Post-Christian people value speaking with someone, not being “talked at.” They value an authentic exchange of thoughts and feelings on a topic, not sitting still while someone tries to convince them of something. They do not want to be led into a predetermined point of view. They want to have a voice, they want to shape the outcome, they want their presence to matter. This requires malleable environments, meaning that they are shapable by the people present. Many leaders are hesitant to allow this over legitimate concerns such as protection from false doctrine or preserving excellence. In order to give people a voice in our gatherings, however, we must be willing to give up the desire to control outcomes and instead trust the Holy Spirit to lead. We must then meet the culture where it is and allow ourselves to be shaped by others if we want to have a role in shaping them. That is exactly what God was teaching Peter, who had never eaten an “unclean” thing, when God gave him a vision that prepared him to enjoy a nice pork dinner at Cornelius’ house![6]

In our church plant on Long Island, on some Sundays rather than a sermon, we instead hold discussion forums where every person is invited to have a voice. We propose a topic and assertion, and allow people to discuss, disagree, suggest alternatives, and respond from the heart – without attempting to persuade or correct unchristian thinking. We also invite public prayer requests from everyone, and publicly pray for them every week. We always make sure to have a diverse mixture of language, race, and gender up front. We strive to represent the culture, music styles, and customs of the people present. We quickly respond to issues important to them in sermons, sometimes changing what we planned to teach based on a current news happening. All these things let Post-Christian people know that they are welcome, that they matter, and that we value them more than how they contribute to our attendance numbers.

Pursue Ethnic inclusivity: Ethnic homogeneity in churches has been the status quo for most of American history. Currently, 92.5% of all churches and 95% of all Evangelical churches are monoracial. The definition of “monoracial” is any church in which 80% or more of the congregation are of the same ethnicity.[7] Monoracial congregations come in all ethnicities, and are not just “white churches” or “black churches.” While it is indeed most comfortable and familiar to worship within the preferences of one’s culture, it is time to re-consider our complacency in this area in order to pursue the goal of producing churches that transform Post-Christian places.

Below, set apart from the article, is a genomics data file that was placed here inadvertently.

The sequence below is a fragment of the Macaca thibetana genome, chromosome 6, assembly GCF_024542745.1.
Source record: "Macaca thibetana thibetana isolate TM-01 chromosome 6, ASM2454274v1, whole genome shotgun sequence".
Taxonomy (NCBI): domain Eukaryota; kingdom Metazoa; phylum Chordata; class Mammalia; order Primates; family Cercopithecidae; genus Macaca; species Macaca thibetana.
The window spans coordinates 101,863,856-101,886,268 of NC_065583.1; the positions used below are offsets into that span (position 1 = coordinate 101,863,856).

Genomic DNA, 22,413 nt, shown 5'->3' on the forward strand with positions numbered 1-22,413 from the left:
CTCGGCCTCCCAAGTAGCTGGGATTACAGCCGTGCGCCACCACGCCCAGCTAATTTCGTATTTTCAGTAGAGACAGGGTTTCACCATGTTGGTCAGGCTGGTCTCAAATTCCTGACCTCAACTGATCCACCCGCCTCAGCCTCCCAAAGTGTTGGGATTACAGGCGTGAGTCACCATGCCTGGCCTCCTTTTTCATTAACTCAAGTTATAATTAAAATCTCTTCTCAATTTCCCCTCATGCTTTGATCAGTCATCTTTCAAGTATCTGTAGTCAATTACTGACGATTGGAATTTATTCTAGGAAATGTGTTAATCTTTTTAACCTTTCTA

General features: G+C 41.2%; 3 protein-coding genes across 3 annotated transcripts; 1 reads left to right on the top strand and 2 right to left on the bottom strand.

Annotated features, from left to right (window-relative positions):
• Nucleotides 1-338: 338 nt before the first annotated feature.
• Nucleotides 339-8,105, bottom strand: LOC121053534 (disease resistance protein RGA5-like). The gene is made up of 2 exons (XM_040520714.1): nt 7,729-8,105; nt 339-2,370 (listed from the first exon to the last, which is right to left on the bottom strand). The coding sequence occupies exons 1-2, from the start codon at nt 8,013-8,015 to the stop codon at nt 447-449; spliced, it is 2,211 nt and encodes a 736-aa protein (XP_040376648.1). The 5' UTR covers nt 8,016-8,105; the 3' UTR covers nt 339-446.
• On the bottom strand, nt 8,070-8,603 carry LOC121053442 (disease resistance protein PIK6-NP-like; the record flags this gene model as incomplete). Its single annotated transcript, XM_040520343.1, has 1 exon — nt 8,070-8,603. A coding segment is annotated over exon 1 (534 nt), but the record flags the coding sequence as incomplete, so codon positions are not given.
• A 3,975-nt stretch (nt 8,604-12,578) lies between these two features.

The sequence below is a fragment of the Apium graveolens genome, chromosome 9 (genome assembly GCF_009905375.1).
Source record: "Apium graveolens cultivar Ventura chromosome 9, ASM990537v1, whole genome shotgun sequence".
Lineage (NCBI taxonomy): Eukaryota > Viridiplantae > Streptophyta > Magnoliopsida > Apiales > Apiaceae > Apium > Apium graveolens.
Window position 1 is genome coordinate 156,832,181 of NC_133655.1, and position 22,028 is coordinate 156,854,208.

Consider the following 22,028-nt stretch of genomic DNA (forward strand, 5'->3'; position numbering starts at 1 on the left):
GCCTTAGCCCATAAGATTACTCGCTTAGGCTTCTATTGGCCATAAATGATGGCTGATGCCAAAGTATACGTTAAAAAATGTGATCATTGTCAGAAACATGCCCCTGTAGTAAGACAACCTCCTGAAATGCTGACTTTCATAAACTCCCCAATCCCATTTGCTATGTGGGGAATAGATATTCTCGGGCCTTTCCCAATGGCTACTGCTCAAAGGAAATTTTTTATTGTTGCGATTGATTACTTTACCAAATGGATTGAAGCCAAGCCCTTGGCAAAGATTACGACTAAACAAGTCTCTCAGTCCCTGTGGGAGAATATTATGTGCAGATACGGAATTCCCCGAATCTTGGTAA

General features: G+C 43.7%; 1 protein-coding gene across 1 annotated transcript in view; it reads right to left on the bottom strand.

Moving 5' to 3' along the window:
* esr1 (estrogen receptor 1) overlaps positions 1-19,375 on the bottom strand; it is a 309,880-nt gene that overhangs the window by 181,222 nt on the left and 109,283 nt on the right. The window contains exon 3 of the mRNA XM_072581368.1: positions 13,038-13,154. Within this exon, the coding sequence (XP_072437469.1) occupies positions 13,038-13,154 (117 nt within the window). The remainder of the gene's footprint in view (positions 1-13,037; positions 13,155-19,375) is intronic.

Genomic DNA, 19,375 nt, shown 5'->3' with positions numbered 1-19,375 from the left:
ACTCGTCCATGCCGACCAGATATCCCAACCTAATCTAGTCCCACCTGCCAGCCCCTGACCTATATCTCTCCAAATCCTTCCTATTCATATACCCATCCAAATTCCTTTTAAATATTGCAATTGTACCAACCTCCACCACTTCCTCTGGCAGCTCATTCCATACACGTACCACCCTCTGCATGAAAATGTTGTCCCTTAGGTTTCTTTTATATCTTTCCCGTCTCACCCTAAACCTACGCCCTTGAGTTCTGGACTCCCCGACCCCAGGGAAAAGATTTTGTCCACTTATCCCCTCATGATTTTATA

In a time when almost every American institution is undergoing intentional efforts to be racially and ethnically diverse, monoethnic churches will simply no longer have the credibility in the eyes of Post-Christian people to be taken seriously. Furthermore, as we see in Revelation 7:9, the culmination of the kingdom will include a multitude “from every nation, tribe, people and language” worshiping God together as one. The end of this age will feature a multi-ethnic worship service! Therefore, the church should reveal the Kingdom of God by bringing about in the present what God will complete in the future.

Ethnic inclusivity means more than having diversity in the congregation, especially since this often means expecting the minority cultures present to adapt to the congregation’s majority culture. Instead, we must invite people of all cultures to contribute their respective uniqueness to the congregation at large, and consequently be willing to be shaped by each other. Therefore, the pursuit of ethnic inclusivity provides a wonderful opportunity to create malleable environments, since each person matters and is invited to play a role in shaping outcomes.

At our Long Island church plant, we are intentional to represent diversity up front, so people of all cultures will see someone like them in leadership. We read scripture in multiple languages, even if the person reading is the only one who speaks that language, because our attention and respect grants value to that person’s culture. We learn to sing in other languages and music styles, which can be both awkward and fun. We experience each other’s culture through sharing food, attending weddings, learning customs, etc.

The very ethnically diverse and inclusive environment has been the single most appealing element in our church plant to our Post-Christian friends. In this time of racial strife, it has been without a doubt the most significant demonstration of the gospel’s power in our midst.

Conclusion: As American churches increasingly recognize that we exist in a Post-Christian place, we will begin to see our cities as mission fields and ourselves as missionaries. We must then retool, finding ways to contextualize our practice and present the gospel message to meet the culture where it is. We must embrace a more holistic view of the gospel, welcome non-believers to belong before they believe, define success to include both the transformation of people and places, create environments shaped by all present, and pursue ethnic inclusivity. Are we willing to expose ourselves to the changes necessary so that our churches will transform Post-Christian America?

© 2018 Dr. John Amandola, Jr.

[1] Accessed: June 14, 2018.

[2] Many Dispensationalists have since progressed to accepting some degree of the Kingdom being present, but the effects of Classic Dispensationalism remain.

[3] Christianity Today, June 2018, Vol. 62, Num. 5, Page 15.

[4] Lesslie Newbigin, The Gospel in a Pluralist Society, (Grand Rapids: Eerdmans, 1989), 227.

[5] For those concerned about the orthodoxy of “Open Communion,” please see my doctoral project: Open communion as a catalyst for developing missional congregations: A case study of Lighthouse Community Church in Melville, NY, by Amandola, John, Jr., Eastern University, 2015. See also this blog post.

[6] See Acts 10

[7] Mark DeYmaz, Building A Healthy Multi-Ethnic Church (San Francisco: Jossey-Bass, 2007), 4.